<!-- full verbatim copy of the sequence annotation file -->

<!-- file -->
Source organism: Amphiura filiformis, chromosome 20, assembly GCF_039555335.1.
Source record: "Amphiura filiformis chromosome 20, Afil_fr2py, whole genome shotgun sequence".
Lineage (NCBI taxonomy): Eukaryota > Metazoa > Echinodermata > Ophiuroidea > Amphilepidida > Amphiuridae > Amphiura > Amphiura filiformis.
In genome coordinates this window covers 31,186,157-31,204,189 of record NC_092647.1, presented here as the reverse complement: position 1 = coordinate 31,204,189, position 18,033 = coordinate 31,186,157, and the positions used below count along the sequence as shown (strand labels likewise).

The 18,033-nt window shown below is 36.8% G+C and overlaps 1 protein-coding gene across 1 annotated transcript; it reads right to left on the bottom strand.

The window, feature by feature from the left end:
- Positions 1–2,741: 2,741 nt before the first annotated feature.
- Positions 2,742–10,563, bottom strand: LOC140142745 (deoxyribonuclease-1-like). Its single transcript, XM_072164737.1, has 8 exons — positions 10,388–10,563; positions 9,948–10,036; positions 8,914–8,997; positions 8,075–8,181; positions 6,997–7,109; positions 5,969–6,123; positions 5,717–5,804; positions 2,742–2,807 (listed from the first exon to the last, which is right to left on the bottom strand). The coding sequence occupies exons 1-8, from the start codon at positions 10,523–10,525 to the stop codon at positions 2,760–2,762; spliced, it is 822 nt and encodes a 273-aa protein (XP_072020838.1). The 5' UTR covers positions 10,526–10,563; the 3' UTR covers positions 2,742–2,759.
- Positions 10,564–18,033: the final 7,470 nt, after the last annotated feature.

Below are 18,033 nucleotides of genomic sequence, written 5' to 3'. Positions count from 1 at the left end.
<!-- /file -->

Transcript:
Source organism: Amphiura filiformis, chromosome 20, assembly GCF_039555335.1.
Source record: "Amphiura filiformis chromosome 20, Afil_fr2py, whole genome shotgun sequence".
Lineage (NCBI taxonomy): Eukaryota > Metazoa > Echinodermata > Ophiuroidea > Amphilepidida > Amphiuridae > Amphiura > Amphiura filiformis.
In genome coordinates this window covers 31,186,157-31,204,189 of record NC_092647.1, presented here as the reverse complement: position 1 = coordinate 31,204,189, position 18,033 = coordinate 31,186,157, and the positions used below count along the sequence as shown (strand labels likewise).

The 18,033-nt window shown below is 36.8% G+C and overlaps 1 protein-coding gene across 1 annotated transcript; it reads right to left on the bottom strand.

The window, feature by feature from the left end:
- Positions 1–2,741: 2,741 nt before the first annotated feature.
- Positions 2,742–10,563, bottom strand: LOC140142745 (deoxyribonuclease-1-like). Its single transcript, XM_072164737.1, has 8 exons — positions 10,388–10,563; positions 9,948–10,036; positions 8,914–8,997; positions 8,075–8,181; positions 6,997–7,109; positions 5,969–6,123; positions 5,717–5,804; positions 2,742–2,807 (listed from the first exon to the last, which is right to left on the bottom strand). The coding sequence occupies exons 1-8, from the start codon at positions 10,523–10,525 to the stop codon at positions 2,760–2,762; spliced, it is 822 nt and encodes a 273-aa protein (XP_072020838.1). The 5' UTR covers positions 10,526–10,563; the 3' UTR covers positions 2,742–2,759.
- Positions 10,564–18,033: the final 7,470 nt, after the last annotated feature.

Below are 18,033 nucleotides of genomic sequence, written 5' to 3'. Positions count from 1 at the left end.